Not only are Borussia Dortmund prepared to sell Aubameyang – they have even named their price, €70 million (£61.5m), and have lined up replacements – but he is also keen to leave the club and test himself elsewhere. Yet there is no queue of suitors for a player who has scored 79 goals in the last two seasons, despite his widely acknowledged availability.
Aubameyang’s price tag may seem excessive, but in the current market it should be considered a bargain. It is significantly less than the frankly astounding £100m Everton are quoting for Romelu Lukaku, while Manchester United’s hopes of landing Alvaro Morata are being held up by Real Madrid’s desire to get a fee as close to the £75.3m Juventus paid for Gonzalo Higuain.
In north London, meanwhile, Arsenal have been told to stump up £54m for Alexandre Lacazette – just £7.5m less than Aubameyang would cost – while the total absence of any striker targets at Anfield is becoming an increasing concern for Liverpool.
All the while, Aubameyang is waiting on the sidelines, considered by many clubs as a backup target rather than their primary concern. But it should be the other way around. The Gabon international is tailor-made for the Premier League and significantly more complete and established than other targets being chased.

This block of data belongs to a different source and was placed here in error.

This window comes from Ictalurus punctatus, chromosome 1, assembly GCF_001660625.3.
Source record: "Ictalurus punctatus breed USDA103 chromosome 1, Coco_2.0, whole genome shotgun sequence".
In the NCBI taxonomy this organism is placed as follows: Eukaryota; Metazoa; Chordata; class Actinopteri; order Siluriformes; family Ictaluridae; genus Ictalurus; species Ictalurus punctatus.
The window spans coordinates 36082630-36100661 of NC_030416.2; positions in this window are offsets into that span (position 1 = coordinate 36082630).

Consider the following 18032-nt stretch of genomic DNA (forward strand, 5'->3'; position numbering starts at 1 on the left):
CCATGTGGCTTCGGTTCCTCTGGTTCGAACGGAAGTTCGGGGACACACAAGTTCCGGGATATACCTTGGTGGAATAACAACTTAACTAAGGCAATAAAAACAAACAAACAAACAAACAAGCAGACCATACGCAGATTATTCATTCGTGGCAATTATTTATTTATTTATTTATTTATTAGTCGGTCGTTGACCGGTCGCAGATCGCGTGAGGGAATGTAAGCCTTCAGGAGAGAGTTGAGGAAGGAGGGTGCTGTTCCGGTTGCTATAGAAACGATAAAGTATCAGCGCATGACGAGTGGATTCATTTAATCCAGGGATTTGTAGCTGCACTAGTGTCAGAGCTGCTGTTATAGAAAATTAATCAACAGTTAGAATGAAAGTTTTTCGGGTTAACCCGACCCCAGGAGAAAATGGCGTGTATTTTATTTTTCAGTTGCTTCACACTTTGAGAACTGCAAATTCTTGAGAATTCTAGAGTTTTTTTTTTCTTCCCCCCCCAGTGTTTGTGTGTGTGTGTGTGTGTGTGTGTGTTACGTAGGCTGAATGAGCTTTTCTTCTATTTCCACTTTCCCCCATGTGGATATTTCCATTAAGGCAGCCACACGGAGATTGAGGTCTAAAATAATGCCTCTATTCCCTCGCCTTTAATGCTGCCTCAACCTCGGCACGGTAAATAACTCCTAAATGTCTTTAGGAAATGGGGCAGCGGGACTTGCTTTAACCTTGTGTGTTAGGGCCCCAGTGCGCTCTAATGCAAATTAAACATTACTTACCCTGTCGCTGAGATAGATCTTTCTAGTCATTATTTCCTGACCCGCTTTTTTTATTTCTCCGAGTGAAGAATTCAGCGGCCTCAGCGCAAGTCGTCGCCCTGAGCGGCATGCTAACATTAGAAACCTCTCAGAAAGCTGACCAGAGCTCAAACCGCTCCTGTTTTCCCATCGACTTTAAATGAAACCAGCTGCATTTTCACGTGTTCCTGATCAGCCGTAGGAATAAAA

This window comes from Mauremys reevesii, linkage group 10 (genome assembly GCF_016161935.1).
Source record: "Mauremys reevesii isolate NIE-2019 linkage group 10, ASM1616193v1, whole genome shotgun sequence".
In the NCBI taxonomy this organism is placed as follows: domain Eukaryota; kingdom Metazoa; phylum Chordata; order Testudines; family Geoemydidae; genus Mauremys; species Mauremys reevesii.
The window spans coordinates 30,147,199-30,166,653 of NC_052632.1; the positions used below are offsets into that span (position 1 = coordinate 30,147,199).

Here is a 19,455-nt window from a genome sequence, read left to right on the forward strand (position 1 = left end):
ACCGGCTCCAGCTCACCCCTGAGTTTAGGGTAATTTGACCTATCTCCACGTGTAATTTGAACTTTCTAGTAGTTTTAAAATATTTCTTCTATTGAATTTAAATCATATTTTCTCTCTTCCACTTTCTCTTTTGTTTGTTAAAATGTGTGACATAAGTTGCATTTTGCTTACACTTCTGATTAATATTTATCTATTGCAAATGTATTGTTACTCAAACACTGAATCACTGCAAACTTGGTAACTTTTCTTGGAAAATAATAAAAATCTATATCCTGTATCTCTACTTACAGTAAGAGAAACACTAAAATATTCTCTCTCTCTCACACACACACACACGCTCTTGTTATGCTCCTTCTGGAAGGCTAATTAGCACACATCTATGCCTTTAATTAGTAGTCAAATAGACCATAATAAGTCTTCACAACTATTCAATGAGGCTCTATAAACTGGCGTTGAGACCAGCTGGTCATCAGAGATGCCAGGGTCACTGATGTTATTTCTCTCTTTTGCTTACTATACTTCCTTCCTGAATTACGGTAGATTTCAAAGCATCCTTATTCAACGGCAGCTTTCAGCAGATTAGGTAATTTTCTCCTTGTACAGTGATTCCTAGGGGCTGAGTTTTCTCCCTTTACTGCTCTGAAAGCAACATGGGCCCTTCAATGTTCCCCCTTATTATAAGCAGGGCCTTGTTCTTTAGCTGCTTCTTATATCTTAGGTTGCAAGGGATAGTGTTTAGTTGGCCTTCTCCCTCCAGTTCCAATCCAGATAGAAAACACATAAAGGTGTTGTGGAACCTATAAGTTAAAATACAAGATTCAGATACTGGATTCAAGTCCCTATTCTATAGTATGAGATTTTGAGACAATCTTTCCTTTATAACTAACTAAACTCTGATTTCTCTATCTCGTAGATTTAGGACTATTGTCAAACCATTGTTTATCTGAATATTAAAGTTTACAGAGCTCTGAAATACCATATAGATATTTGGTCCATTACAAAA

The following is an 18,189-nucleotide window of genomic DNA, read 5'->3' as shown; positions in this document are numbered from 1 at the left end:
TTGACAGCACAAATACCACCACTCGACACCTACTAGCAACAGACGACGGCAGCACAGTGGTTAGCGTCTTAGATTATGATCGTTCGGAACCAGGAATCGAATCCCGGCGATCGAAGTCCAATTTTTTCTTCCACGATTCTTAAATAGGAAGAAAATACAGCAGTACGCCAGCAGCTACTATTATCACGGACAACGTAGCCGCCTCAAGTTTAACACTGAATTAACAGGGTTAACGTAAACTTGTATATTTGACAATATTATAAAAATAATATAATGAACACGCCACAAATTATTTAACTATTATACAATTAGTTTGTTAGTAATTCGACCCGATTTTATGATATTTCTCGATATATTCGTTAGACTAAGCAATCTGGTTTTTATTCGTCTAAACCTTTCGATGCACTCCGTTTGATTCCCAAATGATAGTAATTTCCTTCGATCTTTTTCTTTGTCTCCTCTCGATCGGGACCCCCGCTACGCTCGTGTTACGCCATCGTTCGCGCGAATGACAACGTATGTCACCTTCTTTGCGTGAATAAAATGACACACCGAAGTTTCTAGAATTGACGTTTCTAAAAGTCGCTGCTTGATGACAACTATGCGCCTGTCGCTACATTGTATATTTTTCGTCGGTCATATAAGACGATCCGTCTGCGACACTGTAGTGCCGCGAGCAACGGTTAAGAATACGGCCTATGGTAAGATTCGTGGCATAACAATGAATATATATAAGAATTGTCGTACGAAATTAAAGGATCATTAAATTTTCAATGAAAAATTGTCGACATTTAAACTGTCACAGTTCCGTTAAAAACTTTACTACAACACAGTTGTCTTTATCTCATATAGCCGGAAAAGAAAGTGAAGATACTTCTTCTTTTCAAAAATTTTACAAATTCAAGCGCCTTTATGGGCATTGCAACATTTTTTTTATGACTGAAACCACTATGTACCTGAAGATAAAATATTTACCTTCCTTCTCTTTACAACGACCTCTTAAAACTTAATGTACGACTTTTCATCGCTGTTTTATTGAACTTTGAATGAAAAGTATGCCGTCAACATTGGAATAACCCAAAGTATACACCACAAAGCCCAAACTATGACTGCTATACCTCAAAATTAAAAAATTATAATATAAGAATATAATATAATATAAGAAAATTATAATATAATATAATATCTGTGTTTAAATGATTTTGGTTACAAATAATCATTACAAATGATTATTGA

Quite apart from his goals – he netted 31 times in 32 Bundesliga appearances last season – he offers a potent blend of searing pace, clever movement and tenacious defensive work, evolving into a thoroughbred goalscorer under Thomas Tuchel. The coach’s departure will surely only strengthen Aubameyang’s desire to leave, having made huge strides under his tutelage even if they sometimes had their differences.
The German tactician gave him a more prominent, central role than that afforded to him by Jurgen Klopp, who initially deployed him on the flanks – though admittedly he was in competition with Robert Lewandowski for a time. He improved his finishing thanks to a combination of greater confidence, better chance creation and smarter decision-making in the final third, even out-scoring the Bayern Munich striker last season as he developed into perhaps Europe’s most dangerous poacher in and around the six-yard box.
In Lacazette, the Gunners are targeting a player Arsene Wenger has turned down the opportunity to sign multiple times in the past and who is well below Olivier Giroud in the French national team pecking order. At Liverpool, Mohamed Salah may be on his way but there is a staggering absence of goals, especially with Daniel Sturridge expected to depart.
The irony is that Aubameyang is perfect for both sides. Tuchel’s Dortmund played a very similar brand of football to Arsenal, coaching the attack to create high quality chances inside the box, particularly from pull-backs.